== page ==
Climate.-The climate of Portugal is equable and temperate. Lisbon, Coimbra, Evora and Oporto have mean temperatures between 60° and 61-5° F., and the daily variation nowhere exceeds 23°. This equability of temperature is partly caused by the very heavy rainfall precipitated on Portugal as one of the westernmost countries of Europe and the one most exposed to the Atlantic. The rainfall has been as heavy as 16 ft. in a year, and sometimes, as in the winter of 1909*1910, great damage is wrought by floods. Heavy fogs are also common along the coast, rendering it dangerous to ships. The rainfall is heaviest in the north and on the Serra da Estrella; it is least in Algarve. A fine climate and equability of temperature are not universal in Portugal; they are to be enjoyed mainly in Beira and Estremadura, especially at Cintra and Coimbra, and in the northern provinces. In the deep valleys where the mountains keep off the cool winds, it is excessively hot in summer; while on the summits of the mountains snow lies for many months. The meteorological station on the Serra da Estrella, with a mean annual temperature of 44-7° F., is the coldest spot in Portugal in which systematic observations are taken. Montalegre has a mean of 48-3° and Guarda of 5o~ 3°. Even in Lisbon the yearly variation is not less than 5o°. In Alemtejo the climate is Very unfavourable, and, though the heat is not so great as in Algarve (where Lagos has a mean of 63°), the country has a more deserted appearance; while in winter when the Tagus overflows, unhealthy swamps are left. Notwithstanding that Algarve is hotter than Alemtejo, a profuse vegetation takes away much of the tropical effect. Portugal is very rarely visited by' thunderstorms; but shocks of earthquake are frequently felt, and recall the great earthquake of Lisbon (q.v.) in 1755.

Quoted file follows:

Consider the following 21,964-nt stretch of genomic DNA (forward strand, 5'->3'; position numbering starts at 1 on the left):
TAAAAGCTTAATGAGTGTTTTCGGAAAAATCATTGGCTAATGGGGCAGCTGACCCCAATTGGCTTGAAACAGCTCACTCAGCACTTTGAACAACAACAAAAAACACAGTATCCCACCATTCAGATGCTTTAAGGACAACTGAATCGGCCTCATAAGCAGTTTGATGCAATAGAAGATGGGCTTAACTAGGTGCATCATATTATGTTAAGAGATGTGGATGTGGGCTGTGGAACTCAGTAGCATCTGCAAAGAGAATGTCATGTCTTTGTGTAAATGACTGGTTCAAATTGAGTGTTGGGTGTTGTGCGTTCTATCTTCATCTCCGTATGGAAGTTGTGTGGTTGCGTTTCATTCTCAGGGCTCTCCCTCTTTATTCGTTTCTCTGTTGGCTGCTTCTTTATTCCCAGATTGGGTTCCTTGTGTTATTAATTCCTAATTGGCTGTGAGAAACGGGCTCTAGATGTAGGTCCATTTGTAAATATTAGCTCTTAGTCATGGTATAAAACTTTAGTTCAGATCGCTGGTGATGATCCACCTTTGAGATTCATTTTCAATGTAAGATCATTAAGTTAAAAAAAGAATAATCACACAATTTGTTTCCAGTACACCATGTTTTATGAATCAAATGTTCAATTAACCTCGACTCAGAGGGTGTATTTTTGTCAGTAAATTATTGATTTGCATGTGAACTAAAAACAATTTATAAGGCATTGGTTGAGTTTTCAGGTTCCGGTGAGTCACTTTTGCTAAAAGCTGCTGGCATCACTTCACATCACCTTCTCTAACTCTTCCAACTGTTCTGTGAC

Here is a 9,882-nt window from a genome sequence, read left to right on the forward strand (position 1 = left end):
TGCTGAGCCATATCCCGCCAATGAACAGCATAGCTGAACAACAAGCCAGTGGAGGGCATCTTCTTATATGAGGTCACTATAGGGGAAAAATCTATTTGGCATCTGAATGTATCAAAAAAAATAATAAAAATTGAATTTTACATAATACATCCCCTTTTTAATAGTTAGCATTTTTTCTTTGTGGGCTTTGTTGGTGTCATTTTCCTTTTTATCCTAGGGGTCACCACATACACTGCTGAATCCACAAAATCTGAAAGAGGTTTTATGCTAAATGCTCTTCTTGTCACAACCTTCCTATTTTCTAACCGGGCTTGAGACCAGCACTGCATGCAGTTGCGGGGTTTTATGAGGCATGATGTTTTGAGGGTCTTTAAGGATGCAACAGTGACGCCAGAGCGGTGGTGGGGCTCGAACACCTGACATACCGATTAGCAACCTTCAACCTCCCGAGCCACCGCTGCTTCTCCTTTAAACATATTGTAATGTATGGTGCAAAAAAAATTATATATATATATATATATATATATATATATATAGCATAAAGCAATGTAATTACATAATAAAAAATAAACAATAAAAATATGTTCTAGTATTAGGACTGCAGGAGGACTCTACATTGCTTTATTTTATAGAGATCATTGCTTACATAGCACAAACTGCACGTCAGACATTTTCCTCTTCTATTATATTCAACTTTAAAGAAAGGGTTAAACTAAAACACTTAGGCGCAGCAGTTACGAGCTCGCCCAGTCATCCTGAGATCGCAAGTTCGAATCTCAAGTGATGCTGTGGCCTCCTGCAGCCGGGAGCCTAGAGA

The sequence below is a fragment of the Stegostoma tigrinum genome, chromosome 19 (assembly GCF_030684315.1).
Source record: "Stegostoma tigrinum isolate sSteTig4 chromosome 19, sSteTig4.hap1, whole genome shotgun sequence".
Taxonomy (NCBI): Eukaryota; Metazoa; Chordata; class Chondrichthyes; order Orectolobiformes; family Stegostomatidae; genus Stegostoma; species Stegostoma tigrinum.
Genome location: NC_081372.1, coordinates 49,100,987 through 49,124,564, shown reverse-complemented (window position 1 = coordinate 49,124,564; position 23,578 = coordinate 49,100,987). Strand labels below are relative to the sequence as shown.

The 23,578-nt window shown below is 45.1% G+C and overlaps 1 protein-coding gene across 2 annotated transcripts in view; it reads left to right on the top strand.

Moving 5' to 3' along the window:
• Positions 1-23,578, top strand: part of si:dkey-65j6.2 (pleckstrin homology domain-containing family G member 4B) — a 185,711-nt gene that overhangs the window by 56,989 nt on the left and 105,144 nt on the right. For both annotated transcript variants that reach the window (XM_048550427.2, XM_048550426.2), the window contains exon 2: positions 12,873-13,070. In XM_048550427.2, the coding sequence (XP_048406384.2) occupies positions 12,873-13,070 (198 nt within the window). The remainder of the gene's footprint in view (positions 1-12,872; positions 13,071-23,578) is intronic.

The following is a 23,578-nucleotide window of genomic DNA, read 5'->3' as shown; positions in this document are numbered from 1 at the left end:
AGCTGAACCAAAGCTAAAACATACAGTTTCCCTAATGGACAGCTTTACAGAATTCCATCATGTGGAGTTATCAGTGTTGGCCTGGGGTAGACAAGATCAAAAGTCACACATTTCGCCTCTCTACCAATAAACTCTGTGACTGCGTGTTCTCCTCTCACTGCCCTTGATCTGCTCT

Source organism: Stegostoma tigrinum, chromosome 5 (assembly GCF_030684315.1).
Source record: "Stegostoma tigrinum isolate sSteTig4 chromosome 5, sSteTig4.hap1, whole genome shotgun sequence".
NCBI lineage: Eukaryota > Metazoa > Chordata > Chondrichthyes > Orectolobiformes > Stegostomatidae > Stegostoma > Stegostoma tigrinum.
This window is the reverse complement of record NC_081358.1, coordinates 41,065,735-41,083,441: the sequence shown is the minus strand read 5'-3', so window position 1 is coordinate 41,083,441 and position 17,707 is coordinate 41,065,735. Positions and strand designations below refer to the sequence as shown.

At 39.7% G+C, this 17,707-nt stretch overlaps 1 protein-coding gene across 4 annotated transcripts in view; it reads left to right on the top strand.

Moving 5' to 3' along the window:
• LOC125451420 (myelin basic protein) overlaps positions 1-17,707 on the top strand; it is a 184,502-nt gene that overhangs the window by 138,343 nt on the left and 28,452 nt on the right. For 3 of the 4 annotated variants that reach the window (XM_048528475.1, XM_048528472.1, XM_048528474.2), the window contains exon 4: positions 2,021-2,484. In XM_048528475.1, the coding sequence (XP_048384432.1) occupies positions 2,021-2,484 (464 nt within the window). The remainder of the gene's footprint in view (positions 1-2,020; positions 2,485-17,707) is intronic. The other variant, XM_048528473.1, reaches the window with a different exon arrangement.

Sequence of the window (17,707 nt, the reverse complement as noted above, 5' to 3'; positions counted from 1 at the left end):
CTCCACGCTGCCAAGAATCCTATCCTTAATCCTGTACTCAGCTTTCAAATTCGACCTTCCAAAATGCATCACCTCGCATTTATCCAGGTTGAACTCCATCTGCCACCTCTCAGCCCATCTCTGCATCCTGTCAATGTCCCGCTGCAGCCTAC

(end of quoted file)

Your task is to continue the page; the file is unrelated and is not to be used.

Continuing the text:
Fauna and Flora.-An, account of the fauna of the Iberian Peninsula as a whole is given under SPAIN. Wolves are found in the wilder parts of the Serra da Estrella, and wild boars are preserved in some districts. As far as the constituents of its flora are concerned Portugal is not very dissimilar from Spain, but their distribution is peculiar. The vegetation of Spain is distributed in clearly marked zones; but over the whole of Portugal, except the hottest parts of Algarve and Alemtejo, the plants of northern Europe flourish side by side with cacti, palms, aloes and tree-ferns (see CINTRA). This is largely due to the fact "that the moisture laden winds from the Atlantic penetrate almost as far inland as the Portuguese frontier, but do not reach the interior of Spain. The soil is fertile, and the indigenous flora has been greatly enriched by the importation of such plants as the agave, the Mexican opuntia, the American maple, the Australian eucalyptus, the Scotch fir and the so-called Portuguese cypress (Cupressus lusitanica) from the Azores. There are many fine tracts of forest, among which ma; be mentioned the famous convent-wood of Bussaco (q.v.); cor